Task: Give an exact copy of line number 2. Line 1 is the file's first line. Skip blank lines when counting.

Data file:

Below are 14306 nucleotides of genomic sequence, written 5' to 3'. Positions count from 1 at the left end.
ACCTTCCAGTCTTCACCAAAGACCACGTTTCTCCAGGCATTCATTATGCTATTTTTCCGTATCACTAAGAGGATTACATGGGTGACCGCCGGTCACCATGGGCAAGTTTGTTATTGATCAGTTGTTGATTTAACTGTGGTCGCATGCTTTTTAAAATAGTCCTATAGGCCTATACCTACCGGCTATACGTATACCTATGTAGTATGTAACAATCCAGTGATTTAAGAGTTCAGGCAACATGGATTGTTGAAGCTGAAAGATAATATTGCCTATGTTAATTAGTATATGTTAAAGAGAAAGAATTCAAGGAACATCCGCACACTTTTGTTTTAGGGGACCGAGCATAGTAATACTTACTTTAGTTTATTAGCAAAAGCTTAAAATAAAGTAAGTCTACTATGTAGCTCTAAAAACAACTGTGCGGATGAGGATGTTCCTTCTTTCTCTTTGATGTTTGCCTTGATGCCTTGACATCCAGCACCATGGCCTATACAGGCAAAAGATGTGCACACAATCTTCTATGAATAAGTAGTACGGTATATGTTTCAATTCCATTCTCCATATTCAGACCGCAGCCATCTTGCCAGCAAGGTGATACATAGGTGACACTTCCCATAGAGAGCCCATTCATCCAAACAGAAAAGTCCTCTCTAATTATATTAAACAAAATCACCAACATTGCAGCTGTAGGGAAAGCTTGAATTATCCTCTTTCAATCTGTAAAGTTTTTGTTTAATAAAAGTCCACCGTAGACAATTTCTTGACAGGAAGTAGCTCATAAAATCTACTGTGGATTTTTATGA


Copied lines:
ACCTTCCAGTCTTCACCAAAGACCACGTTTCTCCAGGCATTCATTATGCTATTTTTCCGTATCACTAAGAGGATTACATGGGTGACCGCCGGTCACCATGGGCAAGTTTGTTATTGATCAGTTGTTGATTTAACTGTGGTCGCATGCTTTTTAAAATAGTCCTATAGGCCTATACCTACCGGCTATACGTATACCTATGTAGTATGTAACAATCCAGTGATTTAAGAGTTCAGGCAACATGGATTGTTGAAGCTGAAAGATAATATTGCCTATGTTAATTAGTATATGTTAAAGAGAAAGAATTCAAGGAACATCCGCACACTTTTGTTTTAGGGGACCGAGCATAGTAATACTTACTTTAGTTTATTAGCAAAAGCTTAAAATAAAGTAAGTCTACTATGTAGCTCTAAAAACAACTGTGCGGATGAGGATGTTCCTTCTTTCTCTTTGATGTTTGCCTTGATGCCTTGACATCCAGCACCATGGCCTATACAGGCAAAAGATGTGCACACAATCTTCTATGAATAAGTAGTACGGTATATGTTTCAATTCCATTCTCCATATTCAGACCGCAGCCATCTTGCCAGCAAGGTGATACATAGGTGACACTTCCCATAGAGAGCCCATTCATCCAAACAGAAAAGTCCTCTCTAATTATATTAAACAAAATCACCAACATTGCAGCTGTAGGGAAAGCTTGAATTATCCTCTTTCAATCTGTAAAGTTTTTGTTTAATAAAAGTCCACCGTAGACAATTTCTTGACAGGAAGTAGCTCATAAAATCTACTGTGGATTTTTATGA